News Opinion

Six innovations that could build a new social care system

Alex Fox OBE Chief Executive Shared Lives Plus


After the heated and often confused debate about social care during our strange general election, we need to ensure that the Green Paper promised before the election is not only delivered but also moves beyond the question of who pays what, to set out what that money should pay for: support which enables people to live safely, purposely and well, in their own homes (or, failing that, a place which can become home), with people they love.

This is a long way away from the care most often highlighted, delivered on a shoe string by people whose capacity to care is sorely tested by low pay, long hours and constricted roles. But social care which is social as well as caring is not out of reach. It already exists, even where .

Shared Lives is a little-known model of support, in which approved Shared Lives carers are matched with disabled adults or older people, and share family life with them. An adult with a learning disability or mental health problem might move in with their Shared Lives carer, living as part of their household, sometimes for many years. One woman describes how her longstanding mental health condition saw her constantly turning up at A&E or resident in a hospital ward. Living with a Shared Lives carer gave her the motivation as well as the support to stay well and her use of hospitals has dropped dramatically. Other people regularly visit their chosen Shared Lives carer for short breaks, which might otherwise be taken in a care home, bringing the two families together into a more resilient support network.

There is a tendency to dismiss innovations like Shared Lives as small-scale. It is now used by 14,000 people in nearly every area of the UK. This is a fraction of the number of people who get support, but Shared Lives is one of six innovations which have formed links with each other to demonstrate that, collectively, they could form the core of our long-term support system for adults, rather than the subjects of endless short term pilots, whilst ‘core business’ remains unchanged.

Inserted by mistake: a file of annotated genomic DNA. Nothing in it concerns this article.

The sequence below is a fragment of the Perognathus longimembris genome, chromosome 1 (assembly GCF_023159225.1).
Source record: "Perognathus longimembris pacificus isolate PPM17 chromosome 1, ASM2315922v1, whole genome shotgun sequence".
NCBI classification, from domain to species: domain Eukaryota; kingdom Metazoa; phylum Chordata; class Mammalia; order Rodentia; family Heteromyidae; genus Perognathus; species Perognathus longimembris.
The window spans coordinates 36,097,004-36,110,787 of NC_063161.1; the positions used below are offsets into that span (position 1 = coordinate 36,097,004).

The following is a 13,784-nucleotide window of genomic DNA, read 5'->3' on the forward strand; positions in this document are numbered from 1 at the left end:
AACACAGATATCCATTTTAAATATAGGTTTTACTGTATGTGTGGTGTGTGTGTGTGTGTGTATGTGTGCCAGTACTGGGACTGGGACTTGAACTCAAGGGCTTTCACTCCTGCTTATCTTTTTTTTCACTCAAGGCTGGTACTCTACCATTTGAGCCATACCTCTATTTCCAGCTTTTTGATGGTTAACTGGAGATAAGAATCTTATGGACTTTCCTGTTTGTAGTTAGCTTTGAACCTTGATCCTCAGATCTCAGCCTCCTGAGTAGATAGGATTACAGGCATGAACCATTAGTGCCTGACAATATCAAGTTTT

The six include Local Area Coordinators who are embedded into a neighbourhood to reach out to people who might otherwise slip towards crisis, connecting them to their friends and neighbours so that they have a better chance of living well in their own homes. Homeshare brings together young people who need somewhere to live and can offer a little help with older people who have a spare room. Like Shared Lives it is based on matching people who make a positive choice to share housing and social lives, as well as to help each other out.

Community Catalysts supports ordinary people to form a wide range of tiny, highly personalised health and care enterprises. In Somerset, one coordinator has helped over 170 tiny enterprises to start and sustain home care in a rural area which traditional agencies struggle to reach.

Wellbeing Teams help people think about ways to secure the help at home they need, bringing together paid and informal sources of support such as Community Circles and even helping people in residential care return home. Community Circles are a way for people to form stable, long-lasting circles of support around an adult who might otherwise rely entirely on stop-start services with ever-changing staff rotas, and start to fall down the gaps.

Each of these models on its own cannot offer people everything they need to live well, but together, they start to form a very different support system. It is that new system, not just the question of how to pay for the current one, which should form the heart of the Green Paper.







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